How 100 Neediest Cases has adapted in 2020
The 100 Neediest Cases program has been a tradition in the St. Louis area for nearly 100 years, but it’s safe to say the program has never seen a year like 2020.
Even in a year where so many holiday traditions will look different because of COVID-19, thousands of local people and companies once again came together to support the community through the program.
“The St. Louis region has a tradition of giving and generosity, and that’s what we’re seeing this year,” said Becky White, direct services program manager. “The program is needed in 2020 more than ever. This year hasn’t been easy for any of us, but our region is able to answer the call to help those in need.”
Here’s how our community has come together through 100 Neediest Cases this holiday season.
Each year, it takes around 30 volunteers working more than 1,800 hours to keep 100 Neediest Cases running. They maintain the database of submitted cases, coordinate donations, match cases with people who want to help and work with local nonprofits to communicate clients’ needs.
In previous years, volunteers usually work in United Way’s office in person in shifts. Many of the volunteers have been involved for decades, using the same processes year after year to make sure the program runs as efficiently as possible.
This year, that all had to change. To keep volunteers safe, the program has transitioned to online work, with each volunteer pitching in whenever they can.
“That was a huge change. For the first time in the program’s history, volunteers are working virtually,” White said. “We had to quickly make documents digital and start working from home and embracing new technologies. Everyone has met the challenge and been flexible, helping out where they can.”
It’s created a new sense of camaraderie with the volunteers, adds Peggy Cordes, one of the volunteer team leaders who has served with 100 Neediest Cases for 19 years.
“As virtual volunteers, we miss seeing each other in the office, but it’s given us the ability to not only connect with those who volunteer on the same day we do, but also with the rest of the team, as we jump in virtually to help whenever someone needs support,” Cordes said.
Companies find new ways to give back
For the many local companies that support 100 Neediest Cases, this year’s challenges and changes haven’t stopped them from giving back.
Schnuck Markets has supported 100 Neediest Cases for 10 years. Even though they knew the festivities would need to be different this year, there was no question they wanted to continue the tradition.
This year, Schnucks adopted 19 families, with teammates from the stores and corporate office purchasing gifts like toys and household items and collecting donations to help with larger items. To keep everyone safe, instead of fundraising events and wrapping parties, teammates did curbside drop-offs to collect gifts before delivering them to the agency that helps their adopted families.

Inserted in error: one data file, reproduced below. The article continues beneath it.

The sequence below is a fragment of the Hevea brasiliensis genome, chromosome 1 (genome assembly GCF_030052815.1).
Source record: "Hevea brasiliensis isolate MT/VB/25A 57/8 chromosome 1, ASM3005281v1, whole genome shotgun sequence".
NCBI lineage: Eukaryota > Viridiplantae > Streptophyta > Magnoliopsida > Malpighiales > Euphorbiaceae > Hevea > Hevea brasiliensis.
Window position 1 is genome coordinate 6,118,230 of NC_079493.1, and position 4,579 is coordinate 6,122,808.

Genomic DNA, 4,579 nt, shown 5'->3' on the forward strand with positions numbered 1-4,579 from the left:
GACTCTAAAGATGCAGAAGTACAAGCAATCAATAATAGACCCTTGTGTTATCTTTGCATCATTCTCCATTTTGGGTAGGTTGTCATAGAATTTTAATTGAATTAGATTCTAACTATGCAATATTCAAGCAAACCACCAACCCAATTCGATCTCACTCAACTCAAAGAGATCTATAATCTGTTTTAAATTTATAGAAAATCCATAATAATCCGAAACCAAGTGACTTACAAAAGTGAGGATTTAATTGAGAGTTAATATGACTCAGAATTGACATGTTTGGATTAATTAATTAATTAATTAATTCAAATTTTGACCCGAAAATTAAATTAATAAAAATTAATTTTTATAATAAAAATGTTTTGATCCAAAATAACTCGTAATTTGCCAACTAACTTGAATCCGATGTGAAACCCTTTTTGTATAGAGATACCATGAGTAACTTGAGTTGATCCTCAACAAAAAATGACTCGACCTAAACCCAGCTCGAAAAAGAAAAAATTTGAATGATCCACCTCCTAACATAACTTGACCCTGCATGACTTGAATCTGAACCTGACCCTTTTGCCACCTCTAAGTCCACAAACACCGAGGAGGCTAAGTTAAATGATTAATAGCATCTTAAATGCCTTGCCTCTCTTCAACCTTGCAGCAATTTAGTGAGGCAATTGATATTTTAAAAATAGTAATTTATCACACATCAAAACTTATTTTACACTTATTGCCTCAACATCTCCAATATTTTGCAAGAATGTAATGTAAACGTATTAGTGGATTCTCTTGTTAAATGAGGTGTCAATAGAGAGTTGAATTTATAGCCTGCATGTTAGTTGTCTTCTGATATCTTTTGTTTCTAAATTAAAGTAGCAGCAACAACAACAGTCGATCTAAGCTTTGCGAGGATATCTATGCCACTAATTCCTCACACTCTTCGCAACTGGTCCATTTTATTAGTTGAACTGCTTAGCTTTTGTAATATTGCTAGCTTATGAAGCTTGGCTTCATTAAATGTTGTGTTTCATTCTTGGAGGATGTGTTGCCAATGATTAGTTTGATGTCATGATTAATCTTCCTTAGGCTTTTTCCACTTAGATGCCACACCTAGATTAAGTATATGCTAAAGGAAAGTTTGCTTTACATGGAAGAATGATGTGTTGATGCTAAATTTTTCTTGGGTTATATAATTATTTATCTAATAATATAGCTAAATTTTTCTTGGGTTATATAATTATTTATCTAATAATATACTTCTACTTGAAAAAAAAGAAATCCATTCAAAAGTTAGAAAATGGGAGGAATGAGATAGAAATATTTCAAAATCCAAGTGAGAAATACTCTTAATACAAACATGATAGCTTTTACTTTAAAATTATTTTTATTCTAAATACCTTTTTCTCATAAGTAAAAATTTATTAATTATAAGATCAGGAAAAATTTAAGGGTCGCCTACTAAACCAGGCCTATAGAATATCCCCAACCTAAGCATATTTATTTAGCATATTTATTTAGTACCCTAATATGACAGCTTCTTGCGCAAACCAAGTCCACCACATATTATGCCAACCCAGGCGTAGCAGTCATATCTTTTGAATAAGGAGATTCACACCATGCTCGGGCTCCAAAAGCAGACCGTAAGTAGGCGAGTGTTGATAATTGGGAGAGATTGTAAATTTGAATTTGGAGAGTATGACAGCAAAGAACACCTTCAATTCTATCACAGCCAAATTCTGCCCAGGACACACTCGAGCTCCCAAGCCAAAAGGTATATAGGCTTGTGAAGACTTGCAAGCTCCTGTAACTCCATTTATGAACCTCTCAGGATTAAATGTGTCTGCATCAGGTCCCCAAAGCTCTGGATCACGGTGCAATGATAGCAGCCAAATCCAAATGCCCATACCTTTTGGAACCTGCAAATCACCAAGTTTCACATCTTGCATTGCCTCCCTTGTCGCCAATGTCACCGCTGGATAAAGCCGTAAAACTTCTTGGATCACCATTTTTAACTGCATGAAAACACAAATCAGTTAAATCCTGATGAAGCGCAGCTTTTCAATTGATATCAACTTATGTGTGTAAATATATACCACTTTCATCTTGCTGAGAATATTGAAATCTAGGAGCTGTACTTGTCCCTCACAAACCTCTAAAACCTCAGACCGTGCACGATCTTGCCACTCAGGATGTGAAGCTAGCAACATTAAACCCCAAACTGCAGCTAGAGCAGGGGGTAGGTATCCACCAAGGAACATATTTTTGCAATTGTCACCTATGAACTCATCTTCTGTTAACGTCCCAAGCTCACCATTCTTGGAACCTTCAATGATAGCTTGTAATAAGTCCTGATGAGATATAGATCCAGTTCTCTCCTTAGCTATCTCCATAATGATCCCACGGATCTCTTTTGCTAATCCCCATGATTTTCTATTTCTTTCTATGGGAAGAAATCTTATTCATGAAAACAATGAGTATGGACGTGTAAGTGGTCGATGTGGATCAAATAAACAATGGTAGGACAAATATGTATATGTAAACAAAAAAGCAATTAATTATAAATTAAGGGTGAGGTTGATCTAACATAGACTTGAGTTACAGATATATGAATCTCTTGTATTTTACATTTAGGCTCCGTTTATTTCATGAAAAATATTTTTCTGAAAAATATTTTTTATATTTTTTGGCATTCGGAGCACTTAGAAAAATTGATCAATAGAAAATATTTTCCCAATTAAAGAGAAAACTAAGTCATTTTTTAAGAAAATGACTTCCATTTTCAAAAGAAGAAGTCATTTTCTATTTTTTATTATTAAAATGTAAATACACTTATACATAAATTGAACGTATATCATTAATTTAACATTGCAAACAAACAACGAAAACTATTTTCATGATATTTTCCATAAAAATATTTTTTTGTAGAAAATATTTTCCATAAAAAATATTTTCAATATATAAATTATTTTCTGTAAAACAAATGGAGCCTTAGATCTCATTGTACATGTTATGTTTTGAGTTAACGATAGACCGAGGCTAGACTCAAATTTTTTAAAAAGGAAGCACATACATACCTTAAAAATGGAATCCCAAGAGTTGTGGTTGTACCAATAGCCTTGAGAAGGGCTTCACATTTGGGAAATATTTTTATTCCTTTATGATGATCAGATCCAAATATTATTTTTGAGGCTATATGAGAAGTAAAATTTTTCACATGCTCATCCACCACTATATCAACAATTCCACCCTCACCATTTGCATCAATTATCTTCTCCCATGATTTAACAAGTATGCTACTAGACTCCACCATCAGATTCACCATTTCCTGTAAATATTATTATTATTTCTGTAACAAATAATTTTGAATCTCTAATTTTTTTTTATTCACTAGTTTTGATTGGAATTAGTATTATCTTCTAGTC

“It’s different this year, but we understand the need is great, and we certainly want to give,” said Adrian Moore, director of category planning. “It’s a total teammate effort. Schnucks is a family business, and as teammates, we consider ourselves to be a part of that family. When there are people in need, you come together as a family to help out, and we want to help where we can.”
This is Bayer Crop Science IT’s Talent and Experience team’s second year supporting 100 Neediest Cases, and this year, they knew they had to take their program completely virtual.
The team created Amazon Wishlists for each of the families they adopted and asked coworkers to use Venmo and Cash App to make monetary donations. They also created spreadsheets to track donations and gifts, and they kept everyone updated via their workplace chat channels.
“We know that we have a lot to be thankful for and that it’s important to give to others. We never want turn down the opportunity to help give back, especially during uncertain times,” said Mica Tharp and Alyssa Gibson, two teammates who are acting as “Santa’s helpers” this year. “You never know when you might be on the receiving end of uncertainty, which 2020 has shown so many of us.”
Coming together in new ways
With in-person gatherings on hold, local people have had to find creative ways to raise money and collect gifts for their adopted families.
Each year, Shruti Desai usually gathers with friends for a secret Santa party, but this year, they came up with a new tradition.
“Given COVID-19 and us understanding our privilege in more profound ways, we decided to have our dollars match our values,” Desai said. “We pulled together what we would normally spend on secret Santa and donated it to an individual through 100 Neediest Cases. We hope this is a start to an annual event we do to make a small impact.”
Neighbors in the Seasons at Schoettler subdivision in Chesterfield are taking the opportunity during the pandemic to give back as well. They raised more than $4,900 for 100 Neediest Cases so far, as well as purchasing gift cards, clothes, household goods and more for their adopted family.
“We’ve come together more as a subdivision during the pandemic to do charitable acts,” said Kelli Unnerstall, one of the subdivision trustees. “That’s one of the good things that’s come from the pandemic that I hope will stay with us – we can pull our resources together to have a bigger impact.”
TAKE ACTION NOW:
- Discover the other ways our community came together for the good of all in 2020.
- Share this story with family and friends.
Emily (Becherer) Gearhart is a proud native St. Louisan, writer and lover of stories in all their forms. Faced with a captivating question, she will research her way down a rabbit hole and emerge with words that educate and inspire. You can probably find her taking in a musical, bingeing through a new podcast series, exploring the trails at local parks or curating her extensive library of Spotify playlists.